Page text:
102-D3, 102-DL3, D4000, D4500

The D-series is the reliable workhorse of MCI's line of coaches.  Introduced in 1992, the D-series represents a major turning point in the history of MCI.  It has a completely redesigned rear end, and was the first MCI coach to be built in the United States with a length of 45 feet.  The new Detroit Diesel Series 60 engine became the standard engine for the D-Series.  A 40-foot version, the 102D3, was introduced in 1994.  A, B, and C-Series coaches could not accommodate the bigger engine size.  This series of buses is still in production as the D4000 and D4500, and is available with stainless steel siding.

102-EL3, E4500 "Renaissance"

The E-Series is the top-of-the-line flagship model in MCI's lineup.  Introduced in 1997, it was a successful attempt to create a high-tech, luxurious coach.  It was designed with help from BMW engineers.  Currently, the E-Series is the most popular conversion shell on the market.  The E-Series is known for its distinct rounded front end and curling stairwell.


The F-Series is perhaps the oddest, most interesting coach in MCI's lineup.  The F-Series was originally produced by Mexican-based Dina as the model 330.  Its suspension was based off the legendary Flxible Metro, which is renowned for its soft, cushy ride.  Dina went out of business in the late 1990s, and MCI stepped in to continue production of the 330, which MCI dubbed the "F" Series.  Since then, the F-Series has become very popular with limo companies and small transit agencies, but it is now discontinued.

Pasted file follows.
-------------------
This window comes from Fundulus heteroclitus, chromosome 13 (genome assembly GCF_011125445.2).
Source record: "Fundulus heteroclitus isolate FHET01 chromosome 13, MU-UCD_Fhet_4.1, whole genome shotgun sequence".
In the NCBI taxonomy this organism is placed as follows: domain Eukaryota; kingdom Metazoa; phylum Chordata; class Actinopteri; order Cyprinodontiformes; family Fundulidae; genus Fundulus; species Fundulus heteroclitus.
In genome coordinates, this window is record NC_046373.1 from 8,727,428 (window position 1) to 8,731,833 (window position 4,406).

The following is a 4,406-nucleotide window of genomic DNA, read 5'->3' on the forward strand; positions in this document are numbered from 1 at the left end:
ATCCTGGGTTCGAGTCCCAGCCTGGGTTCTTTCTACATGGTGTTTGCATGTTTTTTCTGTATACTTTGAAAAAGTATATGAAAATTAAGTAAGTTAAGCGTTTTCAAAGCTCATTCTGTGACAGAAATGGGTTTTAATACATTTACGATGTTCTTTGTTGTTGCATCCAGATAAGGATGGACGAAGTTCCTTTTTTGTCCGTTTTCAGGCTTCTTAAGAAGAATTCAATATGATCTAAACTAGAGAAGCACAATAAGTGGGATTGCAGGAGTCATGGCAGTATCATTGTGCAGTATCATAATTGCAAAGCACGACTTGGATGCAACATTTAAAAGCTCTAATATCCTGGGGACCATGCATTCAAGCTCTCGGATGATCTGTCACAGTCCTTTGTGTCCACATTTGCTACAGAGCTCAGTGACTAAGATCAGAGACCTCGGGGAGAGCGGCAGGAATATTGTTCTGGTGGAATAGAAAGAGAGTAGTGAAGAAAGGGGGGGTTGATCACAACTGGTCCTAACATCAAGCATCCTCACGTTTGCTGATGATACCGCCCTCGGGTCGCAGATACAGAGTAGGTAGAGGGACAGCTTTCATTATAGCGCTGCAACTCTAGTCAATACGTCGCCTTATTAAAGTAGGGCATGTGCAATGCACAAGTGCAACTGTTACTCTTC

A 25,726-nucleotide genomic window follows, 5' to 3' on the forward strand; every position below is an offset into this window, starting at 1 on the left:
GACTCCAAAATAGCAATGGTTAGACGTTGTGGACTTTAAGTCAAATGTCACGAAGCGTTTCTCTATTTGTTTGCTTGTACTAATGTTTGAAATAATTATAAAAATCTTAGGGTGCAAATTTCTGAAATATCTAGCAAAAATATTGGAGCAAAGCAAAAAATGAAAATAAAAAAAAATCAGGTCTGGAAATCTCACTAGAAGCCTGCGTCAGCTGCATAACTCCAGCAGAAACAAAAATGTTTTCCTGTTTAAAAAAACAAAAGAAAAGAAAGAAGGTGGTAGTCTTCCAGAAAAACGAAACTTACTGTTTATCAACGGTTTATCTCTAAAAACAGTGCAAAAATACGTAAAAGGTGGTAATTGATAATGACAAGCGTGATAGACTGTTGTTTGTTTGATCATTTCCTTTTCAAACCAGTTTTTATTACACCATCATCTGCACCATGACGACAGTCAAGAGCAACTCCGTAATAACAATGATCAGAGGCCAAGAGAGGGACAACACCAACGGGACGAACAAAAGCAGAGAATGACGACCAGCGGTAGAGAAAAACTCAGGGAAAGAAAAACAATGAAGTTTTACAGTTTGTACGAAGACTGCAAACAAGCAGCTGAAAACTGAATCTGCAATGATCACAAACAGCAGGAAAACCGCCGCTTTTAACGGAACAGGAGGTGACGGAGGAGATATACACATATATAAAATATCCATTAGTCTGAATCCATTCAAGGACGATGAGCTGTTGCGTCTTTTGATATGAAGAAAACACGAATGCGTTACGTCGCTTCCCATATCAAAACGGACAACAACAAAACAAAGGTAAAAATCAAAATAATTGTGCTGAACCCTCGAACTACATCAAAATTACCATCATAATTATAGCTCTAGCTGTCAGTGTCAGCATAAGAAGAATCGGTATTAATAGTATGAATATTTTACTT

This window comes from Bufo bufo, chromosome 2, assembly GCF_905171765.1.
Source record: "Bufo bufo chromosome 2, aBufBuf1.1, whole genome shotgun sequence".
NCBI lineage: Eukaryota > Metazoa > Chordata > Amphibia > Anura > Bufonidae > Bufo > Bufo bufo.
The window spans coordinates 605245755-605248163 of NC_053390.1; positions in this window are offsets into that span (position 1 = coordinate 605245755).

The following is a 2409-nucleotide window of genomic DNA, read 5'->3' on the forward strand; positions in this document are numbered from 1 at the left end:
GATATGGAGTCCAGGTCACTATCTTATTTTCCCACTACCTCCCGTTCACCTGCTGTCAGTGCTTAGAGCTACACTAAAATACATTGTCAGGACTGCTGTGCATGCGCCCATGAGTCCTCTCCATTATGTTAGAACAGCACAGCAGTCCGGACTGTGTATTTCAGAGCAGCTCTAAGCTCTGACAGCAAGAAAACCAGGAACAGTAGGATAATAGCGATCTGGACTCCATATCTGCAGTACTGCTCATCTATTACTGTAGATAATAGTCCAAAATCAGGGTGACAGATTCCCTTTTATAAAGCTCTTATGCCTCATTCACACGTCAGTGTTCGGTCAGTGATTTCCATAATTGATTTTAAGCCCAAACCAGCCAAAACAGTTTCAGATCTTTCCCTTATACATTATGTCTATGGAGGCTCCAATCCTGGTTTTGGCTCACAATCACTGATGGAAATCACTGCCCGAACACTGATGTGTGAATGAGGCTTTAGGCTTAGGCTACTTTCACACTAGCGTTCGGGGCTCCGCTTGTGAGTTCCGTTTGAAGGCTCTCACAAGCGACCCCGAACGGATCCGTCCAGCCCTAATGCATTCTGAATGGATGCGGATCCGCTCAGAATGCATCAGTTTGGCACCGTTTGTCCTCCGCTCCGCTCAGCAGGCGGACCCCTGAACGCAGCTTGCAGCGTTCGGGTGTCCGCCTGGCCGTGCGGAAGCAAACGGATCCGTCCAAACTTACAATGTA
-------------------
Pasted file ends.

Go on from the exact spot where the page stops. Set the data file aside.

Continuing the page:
G4100, G4500

The G-Series started out as a request from GLI (Greyhound Lines Inc.) for an economical yet durable coach to replace the MC-12, which was also originally made specifically for GLI.  What resulted was a new, economical, 45-foot coach that was based on the 40-foot MC-12 chassis.  A handful of 40-foot prototypes, the G4100, were built, but mass production of the G4100 never came about.  Though built specifically for GLI, many charter and coach companies are beginning to purchase G4500s.  The G-Series can be easily recognized by its modern silver-framed headlights and the refined slant in its window line.


The J-Series represents a mid-level hybrid coach.  Introduced in 2001, it combines the modern styling of the E-Series, with the affordability, simplicity and toughness of the D-Series.  Because it offers the best of both worlds, the J-Series is marketed far more than the D and E-Series.  The J-Series can be recognized by the "bald" area above the windshield and its clear, enclosed, round LED taillight fixtures.

TC40102N "Classic"

The transit bus dubbed the "Classic" was originally introduced by General Motors.  Production of this model by MCI began in 1987 and lasted until 1993, when it was sold to Nova Bus.  The "Classic" was the successor to the extremely popular GM "Fishbowl" model, and as a result was also very successful.  MCI's only progression with the "Classic" was introducing an articulated model, but only a small number of these were sold.